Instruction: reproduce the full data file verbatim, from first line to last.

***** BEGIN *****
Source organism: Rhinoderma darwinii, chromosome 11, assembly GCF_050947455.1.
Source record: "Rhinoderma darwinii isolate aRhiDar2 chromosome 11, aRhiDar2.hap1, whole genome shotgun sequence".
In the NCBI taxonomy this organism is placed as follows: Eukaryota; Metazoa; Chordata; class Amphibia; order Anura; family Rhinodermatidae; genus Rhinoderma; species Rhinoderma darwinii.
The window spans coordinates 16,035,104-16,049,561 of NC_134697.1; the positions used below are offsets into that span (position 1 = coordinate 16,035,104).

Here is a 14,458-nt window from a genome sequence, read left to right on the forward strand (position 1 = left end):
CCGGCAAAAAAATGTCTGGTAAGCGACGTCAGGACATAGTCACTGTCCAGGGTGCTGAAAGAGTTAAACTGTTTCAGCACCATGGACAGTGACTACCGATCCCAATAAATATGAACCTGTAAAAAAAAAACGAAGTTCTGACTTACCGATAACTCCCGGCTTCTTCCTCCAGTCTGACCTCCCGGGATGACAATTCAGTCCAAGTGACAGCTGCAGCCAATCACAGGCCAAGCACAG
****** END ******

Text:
Source organism: Rhinoderma darwinii, chromosome 11, assembly GCF_050947455.1.
Source record: "Rhinoderma darwinii isolate aRhiDar2 chromosome 11, aRhiDar2.hap1, whole genome shotgun sequence".
In the NCBI taxonomy this organism is placed as follows: Eukaryota; Metazoa; Chordata; class Amphibia; order Anura; family Rhinodermatidae; genus Rhinoderma; species Rhinoderma darwinii.
The window spans coordinates 16,035,104-16,049,561 of NC_134697.1; the positions used below are offsets into that span (position 1 = coordinate 16,035,104).

Here is a 14,458-nt window from a genome sequence, read left to right on the forward strand (position 1 = left end):
CCGGCAAAAAAATGTCTGGTAAGCGACGTCAGGACATAGTCACTGTCCAGGGTGCTGAAAGAGTTAAACTGTTTCAGCACCATGGACAGTGACTACCGATCCCAATAAATATGAACCTGTAAAAAAAAAACGAAGTTCTGACTTACCGATAACTCCCGGCTTCTTCCTCCAGTCTGACCTCCCGGGATGACAATTCAGTCCAAGTGACAGCTGCAGCCAATCACAGGCCAAGCACAG